This is probably only of interest to a very few select people here, but I've finished the first version of my lineup simulator that I mentioned in this diary. The code is here. See this post for some suggestions and requirements for compiling.
Right now it seems to give consistently low numbers, on the order of 1 to 1.2 runs lower per game than the run estimator developed by Ken Arneson that was adapted over at Baseball Musings. I'm not sure why it's so low, so if anyone wants to look over my code and see if I'm not doing something really stupid, that would be nice. It's reasonably well commented so it shouldn't be too hard to understand, but feel free to ask questions. (I'm testing it on the core lineup of the 2005 Astros. I'm using aggregated stats for the pitching staff as one player.)
As far as performance goes, on a G4-based Mac Mini or PowerBook, it takes a little under 2.5 days to run the simulator for all 9! lineups. For any one particular lineup, the mean runs per game is calculated every 1000 games and inserted into a 100 element array (both numbers are arbitrary). When the standard deviation of the numbers in the 100 element array falls lower than 0.002 (i.e, the mean has stabilized), it moves on to the next lineup. This generally happens somewhere between 150,000 and 250,000 games, translating to something like 72 billion games total. I've tweaked the code to run as fast as possible; the only way to get a major increase in speed at this point would be to parallelize the code.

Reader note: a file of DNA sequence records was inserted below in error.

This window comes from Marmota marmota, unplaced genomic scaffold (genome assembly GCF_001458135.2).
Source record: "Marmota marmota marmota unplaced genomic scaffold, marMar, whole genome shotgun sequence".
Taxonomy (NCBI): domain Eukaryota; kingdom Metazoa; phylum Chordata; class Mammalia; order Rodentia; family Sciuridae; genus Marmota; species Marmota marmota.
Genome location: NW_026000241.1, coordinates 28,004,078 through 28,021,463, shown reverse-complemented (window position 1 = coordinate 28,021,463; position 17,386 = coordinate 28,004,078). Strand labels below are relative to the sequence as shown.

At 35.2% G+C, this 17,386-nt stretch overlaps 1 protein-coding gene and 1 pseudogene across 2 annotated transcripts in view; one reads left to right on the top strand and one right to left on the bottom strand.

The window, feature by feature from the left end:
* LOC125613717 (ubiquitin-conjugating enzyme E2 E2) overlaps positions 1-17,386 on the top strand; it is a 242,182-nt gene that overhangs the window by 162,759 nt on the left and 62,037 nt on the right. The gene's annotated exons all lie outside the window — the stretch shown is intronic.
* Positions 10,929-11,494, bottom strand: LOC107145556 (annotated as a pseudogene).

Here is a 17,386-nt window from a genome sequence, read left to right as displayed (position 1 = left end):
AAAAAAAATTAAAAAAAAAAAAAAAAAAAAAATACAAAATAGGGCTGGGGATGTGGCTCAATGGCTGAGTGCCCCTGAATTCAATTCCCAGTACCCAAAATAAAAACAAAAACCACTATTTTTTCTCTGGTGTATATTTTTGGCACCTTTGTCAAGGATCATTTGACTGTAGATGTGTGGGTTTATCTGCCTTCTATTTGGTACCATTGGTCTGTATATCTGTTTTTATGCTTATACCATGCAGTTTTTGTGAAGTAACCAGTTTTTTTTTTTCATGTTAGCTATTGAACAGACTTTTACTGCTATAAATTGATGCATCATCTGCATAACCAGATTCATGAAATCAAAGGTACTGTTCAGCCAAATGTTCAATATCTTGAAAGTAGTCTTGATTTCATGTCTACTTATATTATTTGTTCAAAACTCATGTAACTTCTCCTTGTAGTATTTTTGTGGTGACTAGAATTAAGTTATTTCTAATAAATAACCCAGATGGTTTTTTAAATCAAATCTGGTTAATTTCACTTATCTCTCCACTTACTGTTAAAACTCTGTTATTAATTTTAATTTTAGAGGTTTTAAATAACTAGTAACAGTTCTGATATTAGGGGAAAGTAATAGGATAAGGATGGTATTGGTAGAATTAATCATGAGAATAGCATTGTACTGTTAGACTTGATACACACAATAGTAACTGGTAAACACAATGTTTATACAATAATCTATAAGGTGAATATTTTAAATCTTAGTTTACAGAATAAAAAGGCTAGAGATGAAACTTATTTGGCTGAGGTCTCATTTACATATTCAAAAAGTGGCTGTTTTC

Update [2006-3-23 14:1:50 by false cognate]: Two reasons I've thought of that might be why it's so much lower than the actual run total for the Astros last year - the Astros were near the top of the league in steals, which aren't accounted for in my simulator, and they also had some significant platooning - Lamb and Palmeiro both had significant at bats (322 and 204 vs. Burke's 318 who is in my lineup) and both have better pop than Burke. However, this doesn't account for the differential with the run estimator at Baseball Musings.